Image search entrepreneur and computer science PhD Adrian Rosebrock gave a talk to our alumni network about computer vision--the processing and categorization of images by software. Rosebrock is a leading figure in the field of image search, having started two successful image search engines. He founded Chic Engine, a fashion search engine which allows users to search by image instead of keyword, and ID My Pill, which allows users to take a snapshot of a prescription drug and quickly learn what it is. Now he is launching a course on the nuances of computer vision and Python-based image search.
You can watch Rosebrock’s talk and Q&A session here:
“It was really cool to see the powerful applications of OpenCV and the areas of computer vision he would cover in his kickstarter,” said alum Kia Fathi. “I can definitely see the value proposition of learning from his skillset, and being able to build an image search is something I am really interested in.”
Rosebrock was thrilled to connect with the Hack Reactor community.
"Without a doubt, Hack Reactor is one of the most special, unique communities of programmers and developers I've spoken with -- and in the best way possible,” said Rosebrock. “I had a blast talking with the alumni and fielding their questions related to computer vision and how to get started in the area. If you're invited by Hack Reactor to do a talk, don't think twice about it -- just do it. It's without a doubt worth it."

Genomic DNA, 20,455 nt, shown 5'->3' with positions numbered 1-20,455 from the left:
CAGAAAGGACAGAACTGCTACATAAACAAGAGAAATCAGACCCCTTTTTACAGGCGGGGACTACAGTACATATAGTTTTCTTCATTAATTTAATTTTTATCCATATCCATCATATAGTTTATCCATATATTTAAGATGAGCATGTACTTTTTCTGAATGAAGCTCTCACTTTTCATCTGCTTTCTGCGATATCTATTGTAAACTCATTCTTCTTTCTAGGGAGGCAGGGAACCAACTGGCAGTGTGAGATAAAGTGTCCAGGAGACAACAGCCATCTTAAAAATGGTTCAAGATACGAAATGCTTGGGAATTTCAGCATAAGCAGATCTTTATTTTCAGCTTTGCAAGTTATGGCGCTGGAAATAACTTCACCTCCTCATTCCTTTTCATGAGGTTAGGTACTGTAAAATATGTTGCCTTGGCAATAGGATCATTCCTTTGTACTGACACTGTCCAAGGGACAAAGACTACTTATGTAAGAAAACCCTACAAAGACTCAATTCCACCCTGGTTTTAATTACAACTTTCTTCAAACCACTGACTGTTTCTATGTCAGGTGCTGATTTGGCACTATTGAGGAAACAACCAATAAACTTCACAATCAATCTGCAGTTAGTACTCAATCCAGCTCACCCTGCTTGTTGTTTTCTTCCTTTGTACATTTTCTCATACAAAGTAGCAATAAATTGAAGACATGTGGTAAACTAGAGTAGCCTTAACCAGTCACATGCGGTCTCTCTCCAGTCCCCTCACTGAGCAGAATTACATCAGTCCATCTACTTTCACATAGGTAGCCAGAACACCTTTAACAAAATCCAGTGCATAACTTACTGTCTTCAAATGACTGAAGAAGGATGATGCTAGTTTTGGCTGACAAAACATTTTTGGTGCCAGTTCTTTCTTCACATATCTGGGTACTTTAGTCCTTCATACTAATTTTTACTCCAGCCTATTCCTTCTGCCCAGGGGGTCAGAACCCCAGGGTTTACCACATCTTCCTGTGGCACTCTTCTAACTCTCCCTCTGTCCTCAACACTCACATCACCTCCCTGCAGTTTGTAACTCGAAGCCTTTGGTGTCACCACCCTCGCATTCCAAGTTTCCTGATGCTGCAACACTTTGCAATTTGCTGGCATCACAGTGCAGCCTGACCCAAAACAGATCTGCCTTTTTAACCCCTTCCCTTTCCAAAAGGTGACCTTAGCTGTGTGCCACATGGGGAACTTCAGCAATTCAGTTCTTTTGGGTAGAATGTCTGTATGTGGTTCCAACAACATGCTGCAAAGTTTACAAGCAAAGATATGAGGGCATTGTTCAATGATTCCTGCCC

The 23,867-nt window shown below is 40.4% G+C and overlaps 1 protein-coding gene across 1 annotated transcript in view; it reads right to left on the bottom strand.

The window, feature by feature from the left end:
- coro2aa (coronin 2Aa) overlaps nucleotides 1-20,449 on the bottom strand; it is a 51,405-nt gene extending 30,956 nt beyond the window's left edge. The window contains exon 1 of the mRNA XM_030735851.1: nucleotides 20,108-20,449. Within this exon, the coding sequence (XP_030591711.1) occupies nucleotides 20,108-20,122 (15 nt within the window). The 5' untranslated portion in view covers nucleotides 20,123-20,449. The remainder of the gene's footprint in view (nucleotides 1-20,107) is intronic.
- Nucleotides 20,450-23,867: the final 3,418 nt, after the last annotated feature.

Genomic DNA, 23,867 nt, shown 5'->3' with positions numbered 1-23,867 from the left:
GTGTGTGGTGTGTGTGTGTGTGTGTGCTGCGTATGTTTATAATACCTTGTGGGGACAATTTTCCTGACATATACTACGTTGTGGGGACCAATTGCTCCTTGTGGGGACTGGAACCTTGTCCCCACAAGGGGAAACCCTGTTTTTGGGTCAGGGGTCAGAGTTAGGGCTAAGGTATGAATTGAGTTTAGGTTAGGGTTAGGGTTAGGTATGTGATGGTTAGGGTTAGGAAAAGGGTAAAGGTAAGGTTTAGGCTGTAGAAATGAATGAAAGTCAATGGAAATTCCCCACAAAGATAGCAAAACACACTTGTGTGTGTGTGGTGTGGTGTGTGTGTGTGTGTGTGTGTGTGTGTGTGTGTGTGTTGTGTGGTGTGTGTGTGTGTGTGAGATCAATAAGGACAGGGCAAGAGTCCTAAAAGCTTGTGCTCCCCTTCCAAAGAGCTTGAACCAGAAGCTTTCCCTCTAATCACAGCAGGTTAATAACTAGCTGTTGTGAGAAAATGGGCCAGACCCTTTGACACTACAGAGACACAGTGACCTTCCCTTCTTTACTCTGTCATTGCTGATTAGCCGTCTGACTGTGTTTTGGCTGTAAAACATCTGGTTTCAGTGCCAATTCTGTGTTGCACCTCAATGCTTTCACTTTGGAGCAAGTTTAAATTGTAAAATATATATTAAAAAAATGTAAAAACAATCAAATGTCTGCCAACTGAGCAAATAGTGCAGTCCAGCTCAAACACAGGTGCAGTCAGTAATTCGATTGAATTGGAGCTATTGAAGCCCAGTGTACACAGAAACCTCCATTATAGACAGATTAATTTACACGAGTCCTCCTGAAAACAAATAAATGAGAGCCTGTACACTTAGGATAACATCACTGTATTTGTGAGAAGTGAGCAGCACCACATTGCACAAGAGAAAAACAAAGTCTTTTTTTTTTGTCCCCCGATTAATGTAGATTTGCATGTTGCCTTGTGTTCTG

The talk focused on the mechanisms behind image search and what Rosebrock’s course will cover.
“Computer vision is everywhere whether you realize it or not,” Rosebrock explained. Security, medical, gaming and even retail applications have our world blanketed in systems that can recognize specific objects, facial expressions, body movements and much more.
Now that everyone has a camera in their pocket, and more and more of our world is being documented visually, the market for computer vision is only getting stronger.
“If you’re a web developer, you could differentiate yourself from other contractors who are looking to bid on jobs,” Rosebrock noted. “Computer vision has been around for fifty years, but it’s not until the last five to ten years when it’s really become popular."
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